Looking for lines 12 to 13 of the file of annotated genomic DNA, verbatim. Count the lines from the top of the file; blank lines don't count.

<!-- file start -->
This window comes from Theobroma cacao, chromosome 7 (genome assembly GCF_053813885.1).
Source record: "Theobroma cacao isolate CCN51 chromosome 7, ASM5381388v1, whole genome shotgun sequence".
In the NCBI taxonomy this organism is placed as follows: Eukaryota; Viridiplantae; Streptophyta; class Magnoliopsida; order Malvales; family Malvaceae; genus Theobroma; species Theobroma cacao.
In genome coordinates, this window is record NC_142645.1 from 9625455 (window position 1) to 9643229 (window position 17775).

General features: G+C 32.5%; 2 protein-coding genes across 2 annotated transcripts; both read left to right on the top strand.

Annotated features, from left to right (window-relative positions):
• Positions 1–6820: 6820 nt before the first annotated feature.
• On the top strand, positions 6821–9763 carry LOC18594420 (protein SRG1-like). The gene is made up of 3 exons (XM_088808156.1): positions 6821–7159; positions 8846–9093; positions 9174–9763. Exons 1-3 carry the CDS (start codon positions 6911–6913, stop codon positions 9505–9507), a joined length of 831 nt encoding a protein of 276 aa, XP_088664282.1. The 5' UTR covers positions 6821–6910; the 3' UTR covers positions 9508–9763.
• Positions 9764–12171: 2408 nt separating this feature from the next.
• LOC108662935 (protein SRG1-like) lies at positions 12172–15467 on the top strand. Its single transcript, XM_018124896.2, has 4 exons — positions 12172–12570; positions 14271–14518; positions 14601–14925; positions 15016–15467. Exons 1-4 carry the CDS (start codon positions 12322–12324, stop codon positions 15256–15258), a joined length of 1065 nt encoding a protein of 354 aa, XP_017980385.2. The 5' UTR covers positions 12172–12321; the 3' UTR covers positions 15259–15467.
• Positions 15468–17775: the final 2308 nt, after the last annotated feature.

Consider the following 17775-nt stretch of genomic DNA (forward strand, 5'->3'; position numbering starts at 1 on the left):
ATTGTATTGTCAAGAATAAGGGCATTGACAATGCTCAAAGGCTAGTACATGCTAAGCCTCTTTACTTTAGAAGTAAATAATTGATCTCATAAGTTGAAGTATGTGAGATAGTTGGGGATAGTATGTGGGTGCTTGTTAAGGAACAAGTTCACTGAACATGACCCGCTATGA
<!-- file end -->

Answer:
Consider the following 17775-nt stretch of genomic DNA (forward strand, 5'->3'; position numbering starts at 1 on the left):
ATTGTATTGTCAAGAATAAGGGCATTGACAATGCTCAAAGGCTAGTACATGCTAAGCCTCTTTACTTTAGAAGTAAATAATTGATCTCATAAGTTGAAGTATGTGAGATAGTTGGGGATAGTATGTGGGTGCTTGTTAAGGAACAAGTTCACTGAACATGACCCGCTATGA